By: Chris O’Brien
Have you ever been entrusted to create a playlist?
Any kind of playlist. Background music for a dinner party. A collection of soft rock hits for the dentist. Grinding music for a sweaty dance party.
Each setting has a list of ol reliables. For example, there has never been a documented case of “Get Low” failing at a dance party. Same can be said for “All I do is Win” or Usher’s “Yeah”.
But you can’t loop the handful of reliables for two straight hours. Eventually you have to go a little riskier. Not a problem at first. You add Beyonce, Ke$ha, Justin Timberlake, Jay-Z and the playlist still looks great. Only problem is you don’t feel like you’ve made your own personal stamp. The list is too generic. You gotta think outside of the box.
That’s when things get weird. Sometime around 3 a.m. you take a good hard look at the following songs:
- Thong Song
- Who Let the Dogs Out
- Total Eclipse of the Heart
- Mambo No. 5
- Sweet Caroline
- Party in the U.S.A
I have seen all six of these songs work and I have seen all six of these songs fail miserably. Sweet Caroline can win over an entire baseball stadium or kill a dance party. I witnessed Mambo No. 5 clear out a basement of 80 people like it were a bad fart. I have seen Party in the U.S.A get booed and I have seen Party in the U.S.A. get an introvert to dance on a bar.
These are the songs, and there are hundreds more, that can make or break a playlist. When they connect, you’re a genius. When they fail you’re an idiot.
Just like–and here comes the loose transition to college basketball–your March Madness Bracket. This year the race is wide open. I’m two weeks away from seeing a bracket and I already feel like I’ve screwed up my picks.
Just a few minutes ago I watched Penn State beat Ohio State, Arkansas win at Kentucky and Duquesne win at Saint Louis. Yesterday I was contemplating Saint Louis to the Final Four, now I’m contemplating how to pronounce Duquesne!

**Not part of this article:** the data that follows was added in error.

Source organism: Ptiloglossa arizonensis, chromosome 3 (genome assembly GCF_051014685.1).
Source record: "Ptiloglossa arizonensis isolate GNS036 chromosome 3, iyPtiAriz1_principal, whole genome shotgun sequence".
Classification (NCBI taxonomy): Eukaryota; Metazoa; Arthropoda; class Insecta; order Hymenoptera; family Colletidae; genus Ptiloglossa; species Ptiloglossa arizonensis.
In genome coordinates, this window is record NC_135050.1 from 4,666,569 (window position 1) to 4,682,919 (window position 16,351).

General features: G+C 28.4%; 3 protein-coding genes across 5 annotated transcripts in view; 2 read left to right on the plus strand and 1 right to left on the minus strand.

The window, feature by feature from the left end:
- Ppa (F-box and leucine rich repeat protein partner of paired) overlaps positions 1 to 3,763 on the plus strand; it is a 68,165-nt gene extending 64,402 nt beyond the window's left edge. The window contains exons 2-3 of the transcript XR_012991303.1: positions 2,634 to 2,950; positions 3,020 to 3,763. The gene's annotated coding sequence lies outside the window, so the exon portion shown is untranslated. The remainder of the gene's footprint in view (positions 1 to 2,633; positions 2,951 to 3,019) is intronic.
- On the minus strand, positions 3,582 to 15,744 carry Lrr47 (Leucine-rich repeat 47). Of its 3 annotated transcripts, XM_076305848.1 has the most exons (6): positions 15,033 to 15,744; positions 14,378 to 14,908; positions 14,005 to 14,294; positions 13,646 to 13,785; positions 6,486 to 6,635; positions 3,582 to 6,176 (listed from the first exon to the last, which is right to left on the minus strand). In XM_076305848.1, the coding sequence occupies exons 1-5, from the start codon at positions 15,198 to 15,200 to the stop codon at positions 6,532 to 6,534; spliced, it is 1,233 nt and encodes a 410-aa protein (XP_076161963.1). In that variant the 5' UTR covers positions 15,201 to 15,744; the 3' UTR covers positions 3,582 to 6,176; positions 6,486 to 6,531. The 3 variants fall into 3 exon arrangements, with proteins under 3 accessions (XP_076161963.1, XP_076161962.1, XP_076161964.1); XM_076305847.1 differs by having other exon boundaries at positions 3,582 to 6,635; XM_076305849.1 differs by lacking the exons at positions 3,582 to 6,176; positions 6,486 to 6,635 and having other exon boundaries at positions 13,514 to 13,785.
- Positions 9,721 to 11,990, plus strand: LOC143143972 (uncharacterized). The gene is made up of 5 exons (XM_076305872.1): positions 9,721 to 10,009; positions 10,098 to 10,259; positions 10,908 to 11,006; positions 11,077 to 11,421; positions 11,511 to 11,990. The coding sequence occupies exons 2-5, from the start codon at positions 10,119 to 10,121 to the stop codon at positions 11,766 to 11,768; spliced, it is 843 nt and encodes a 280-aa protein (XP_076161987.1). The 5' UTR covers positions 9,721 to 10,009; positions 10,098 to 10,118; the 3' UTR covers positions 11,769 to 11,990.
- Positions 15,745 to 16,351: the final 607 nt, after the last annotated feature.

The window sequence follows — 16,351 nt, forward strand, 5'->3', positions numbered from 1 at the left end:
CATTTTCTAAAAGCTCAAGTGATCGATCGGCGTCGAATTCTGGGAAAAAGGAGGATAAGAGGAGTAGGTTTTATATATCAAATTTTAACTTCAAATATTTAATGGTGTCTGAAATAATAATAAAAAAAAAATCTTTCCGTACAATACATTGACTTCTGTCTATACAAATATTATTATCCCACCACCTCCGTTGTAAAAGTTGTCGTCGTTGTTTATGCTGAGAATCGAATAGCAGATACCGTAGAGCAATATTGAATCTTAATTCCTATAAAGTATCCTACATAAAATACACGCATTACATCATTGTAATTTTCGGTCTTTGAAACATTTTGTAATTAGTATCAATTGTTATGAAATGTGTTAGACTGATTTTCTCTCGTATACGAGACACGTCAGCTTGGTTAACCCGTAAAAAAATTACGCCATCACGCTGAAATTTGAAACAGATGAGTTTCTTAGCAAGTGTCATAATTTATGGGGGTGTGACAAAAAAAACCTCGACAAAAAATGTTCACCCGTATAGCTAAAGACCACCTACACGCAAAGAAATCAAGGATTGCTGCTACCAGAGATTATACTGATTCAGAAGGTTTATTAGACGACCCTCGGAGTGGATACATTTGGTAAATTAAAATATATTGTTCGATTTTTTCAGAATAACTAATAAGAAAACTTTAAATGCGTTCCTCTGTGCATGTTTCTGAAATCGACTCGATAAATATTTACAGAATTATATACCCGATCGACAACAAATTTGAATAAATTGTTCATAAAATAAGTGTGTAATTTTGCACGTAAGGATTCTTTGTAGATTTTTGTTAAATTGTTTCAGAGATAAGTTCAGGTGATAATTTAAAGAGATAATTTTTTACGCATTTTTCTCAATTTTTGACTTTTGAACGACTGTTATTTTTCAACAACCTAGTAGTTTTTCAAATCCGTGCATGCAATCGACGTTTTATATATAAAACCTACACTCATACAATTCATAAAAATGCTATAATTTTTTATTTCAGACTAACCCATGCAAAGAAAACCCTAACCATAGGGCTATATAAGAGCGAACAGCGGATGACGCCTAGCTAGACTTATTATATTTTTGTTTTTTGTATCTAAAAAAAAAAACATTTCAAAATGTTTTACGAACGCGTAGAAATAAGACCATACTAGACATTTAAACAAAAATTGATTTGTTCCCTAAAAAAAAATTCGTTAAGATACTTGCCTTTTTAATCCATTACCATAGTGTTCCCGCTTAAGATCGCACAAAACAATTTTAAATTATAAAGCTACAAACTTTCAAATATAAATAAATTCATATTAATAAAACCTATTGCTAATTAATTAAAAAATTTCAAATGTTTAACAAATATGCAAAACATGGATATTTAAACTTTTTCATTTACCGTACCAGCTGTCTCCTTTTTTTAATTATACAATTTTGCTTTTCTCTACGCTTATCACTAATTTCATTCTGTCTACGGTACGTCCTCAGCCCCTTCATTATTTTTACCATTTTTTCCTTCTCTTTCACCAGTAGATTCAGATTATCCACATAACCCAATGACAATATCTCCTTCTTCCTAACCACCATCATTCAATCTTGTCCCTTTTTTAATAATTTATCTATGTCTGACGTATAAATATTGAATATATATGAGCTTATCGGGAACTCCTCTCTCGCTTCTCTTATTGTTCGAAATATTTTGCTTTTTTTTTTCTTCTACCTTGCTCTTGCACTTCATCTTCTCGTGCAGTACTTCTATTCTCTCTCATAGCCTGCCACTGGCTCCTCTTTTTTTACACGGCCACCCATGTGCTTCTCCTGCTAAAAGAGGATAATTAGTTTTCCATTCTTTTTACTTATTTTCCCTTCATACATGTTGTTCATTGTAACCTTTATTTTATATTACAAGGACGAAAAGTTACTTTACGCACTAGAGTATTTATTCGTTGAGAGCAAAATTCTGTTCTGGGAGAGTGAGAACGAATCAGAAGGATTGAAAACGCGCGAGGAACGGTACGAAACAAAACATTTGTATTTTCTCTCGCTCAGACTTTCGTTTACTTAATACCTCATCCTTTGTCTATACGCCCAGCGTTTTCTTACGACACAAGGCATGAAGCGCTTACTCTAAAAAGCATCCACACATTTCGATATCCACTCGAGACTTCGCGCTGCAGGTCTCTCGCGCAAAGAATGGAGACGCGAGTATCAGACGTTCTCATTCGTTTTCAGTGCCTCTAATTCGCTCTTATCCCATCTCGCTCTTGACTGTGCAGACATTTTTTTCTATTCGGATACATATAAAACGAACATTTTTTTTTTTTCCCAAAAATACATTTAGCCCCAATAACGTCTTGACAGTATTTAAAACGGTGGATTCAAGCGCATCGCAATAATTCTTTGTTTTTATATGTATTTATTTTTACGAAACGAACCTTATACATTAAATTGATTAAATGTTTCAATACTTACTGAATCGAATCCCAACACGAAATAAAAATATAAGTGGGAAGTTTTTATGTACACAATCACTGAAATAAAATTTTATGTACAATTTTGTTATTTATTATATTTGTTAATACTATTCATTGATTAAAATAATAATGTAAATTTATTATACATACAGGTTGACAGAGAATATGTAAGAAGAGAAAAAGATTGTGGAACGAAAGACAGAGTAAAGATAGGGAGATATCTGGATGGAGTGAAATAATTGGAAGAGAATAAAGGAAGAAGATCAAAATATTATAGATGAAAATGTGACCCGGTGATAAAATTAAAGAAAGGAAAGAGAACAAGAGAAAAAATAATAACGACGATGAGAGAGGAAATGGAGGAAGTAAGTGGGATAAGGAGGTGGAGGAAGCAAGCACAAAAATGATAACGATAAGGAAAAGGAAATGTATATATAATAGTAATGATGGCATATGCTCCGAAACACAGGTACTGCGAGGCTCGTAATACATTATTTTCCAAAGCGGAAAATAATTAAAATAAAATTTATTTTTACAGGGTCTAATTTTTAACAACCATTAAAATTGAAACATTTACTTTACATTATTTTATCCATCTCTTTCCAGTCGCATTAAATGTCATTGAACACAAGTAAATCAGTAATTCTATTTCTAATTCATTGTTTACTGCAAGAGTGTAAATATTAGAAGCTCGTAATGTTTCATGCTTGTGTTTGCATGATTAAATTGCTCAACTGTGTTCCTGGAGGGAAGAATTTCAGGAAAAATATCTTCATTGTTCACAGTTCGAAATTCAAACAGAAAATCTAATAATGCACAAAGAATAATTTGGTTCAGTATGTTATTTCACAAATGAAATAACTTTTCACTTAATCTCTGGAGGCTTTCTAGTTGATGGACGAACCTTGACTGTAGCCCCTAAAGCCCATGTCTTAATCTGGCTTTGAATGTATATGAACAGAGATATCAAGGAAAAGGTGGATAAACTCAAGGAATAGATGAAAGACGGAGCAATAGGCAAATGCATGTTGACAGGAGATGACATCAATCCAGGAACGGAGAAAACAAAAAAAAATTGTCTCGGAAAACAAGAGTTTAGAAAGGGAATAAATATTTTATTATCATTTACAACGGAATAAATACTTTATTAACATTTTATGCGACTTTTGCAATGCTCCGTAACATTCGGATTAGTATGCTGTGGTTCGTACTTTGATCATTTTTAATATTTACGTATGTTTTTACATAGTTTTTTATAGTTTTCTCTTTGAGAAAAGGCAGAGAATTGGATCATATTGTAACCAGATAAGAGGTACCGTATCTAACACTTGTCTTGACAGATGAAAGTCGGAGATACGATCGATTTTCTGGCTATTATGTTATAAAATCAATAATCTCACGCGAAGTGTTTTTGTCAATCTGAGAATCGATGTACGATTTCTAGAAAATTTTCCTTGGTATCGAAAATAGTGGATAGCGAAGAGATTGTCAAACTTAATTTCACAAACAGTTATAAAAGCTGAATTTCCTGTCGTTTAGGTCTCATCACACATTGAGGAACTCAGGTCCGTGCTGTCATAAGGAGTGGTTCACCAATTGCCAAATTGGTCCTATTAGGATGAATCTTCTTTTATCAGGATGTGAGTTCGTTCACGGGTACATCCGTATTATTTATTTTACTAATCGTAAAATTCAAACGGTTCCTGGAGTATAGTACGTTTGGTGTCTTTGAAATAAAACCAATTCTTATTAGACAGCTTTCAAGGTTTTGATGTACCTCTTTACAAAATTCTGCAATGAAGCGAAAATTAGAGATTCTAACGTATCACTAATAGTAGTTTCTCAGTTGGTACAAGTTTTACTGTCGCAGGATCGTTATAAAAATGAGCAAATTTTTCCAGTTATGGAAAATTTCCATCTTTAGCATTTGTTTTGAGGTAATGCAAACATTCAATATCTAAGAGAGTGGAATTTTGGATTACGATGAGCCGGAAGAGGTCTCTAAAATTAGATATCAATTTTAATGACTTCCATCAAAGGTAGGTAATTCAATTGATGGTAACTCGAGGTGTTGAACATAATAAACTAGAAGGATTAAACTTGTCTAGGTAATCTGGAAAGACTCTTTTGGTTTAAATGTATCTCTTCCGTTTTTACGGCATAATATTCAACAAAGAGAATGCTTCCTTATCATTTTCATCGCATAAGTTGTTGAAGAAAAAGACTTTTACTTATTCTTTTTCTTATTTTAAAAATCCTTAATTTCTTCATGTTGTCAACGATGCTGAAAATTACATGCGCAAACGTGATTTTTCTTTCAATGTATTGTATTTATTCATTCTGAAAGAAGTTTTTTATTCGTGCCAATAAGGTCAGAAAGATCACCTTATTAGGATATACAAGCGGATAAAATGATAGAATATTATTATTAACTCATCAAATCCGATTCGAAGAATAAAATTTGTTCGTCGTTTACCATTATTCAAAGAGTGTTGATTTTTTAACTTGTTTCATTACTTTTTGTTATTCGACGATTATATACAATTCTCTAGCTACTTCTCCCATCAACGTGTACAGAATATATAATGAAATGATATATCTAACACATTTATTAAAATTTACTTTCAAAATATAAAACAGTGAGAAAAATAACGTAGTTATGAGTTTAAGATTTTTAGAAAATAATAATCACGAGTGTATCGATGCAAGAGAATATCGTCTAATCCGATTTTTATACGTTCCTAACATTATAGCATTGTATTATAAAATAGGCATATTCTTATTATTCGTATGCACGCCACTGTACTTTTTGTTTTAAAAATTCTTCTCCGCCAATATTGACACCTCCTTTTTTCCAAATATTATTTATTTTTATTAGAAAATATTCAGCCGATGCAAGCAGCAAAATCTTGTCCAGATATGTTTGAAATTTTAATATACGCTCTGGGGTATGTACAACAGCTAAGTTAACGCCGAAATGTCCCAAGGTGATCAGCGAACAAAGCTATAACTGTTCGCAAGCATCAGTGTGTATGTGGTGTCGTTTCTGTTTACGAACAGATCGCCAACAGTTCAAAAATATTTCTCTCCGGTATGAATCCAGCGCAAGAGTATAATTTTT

This year my plan is to over-plan. I am preparing in advance, hoping to make some sense of this year’s tournament picture before I see the bracket. These are my Reliable Picks:
Low chance of losing before Sweet 16, high chance of making the Final Four and if they do get upset, most of the people in your pool will go down with you.
My next group is the 16 teams I feel good about taking to the Round of 32 and almost feel safe putting in the Sweet 16.
- Wichita State
- San Diego State
- Michigan State
- Ohio State
- New Mexico
Could they go further than the Sweet 16? Absolutely. But picking them would give me a little heartburn.
So the logical thing for me to do, I have 21 teams above, I should wait to see the matchups and try to get 16 of them to the Sweet 16. The problem is:
1) March Madness is never that simple
2) There are 16 teams, the “Bittersweet 16”, that are itching to be the bracket busting equivalent of the Thong Song. That sentence gets weirder each re-read, but what I’m trying to say is these 16 teams are a couple of beers and some ESPN.com roster searches away from looking like Final Four contenders.
They also have a high risk of losing in the first round. Or being selected to the N.I.T.
They are the teams you kick yourself for not having the guts to have picked further or ban yourself from ever picking again after they lose by 10 to some team from the MAC.
Over the next 16 days I will focus on one team a day and bring some confusion/clarity for you to consider later when the bracket is released. There are at least 275 better sources of March Madness advice than what you will receive here in my Medium Rare Bracketology, but who knows, maybe one of these 16 teams will turn out to be the sleeper pick that your bracket needs. Or they may ruin your bracket. Time will tell.
For now, here are the 16 Bittersweet teams in alphabetical order. Click the team for their article or head back to the ‘Medium Rare Bracketology’ tab above for the list.
Did I forget a team? Should any of these 16 teams be moved up a category? Does anyone have game film on Stephen F. Austin? Let me know. Message or tweet me @MediumRareBooks or send me an email email@example.com.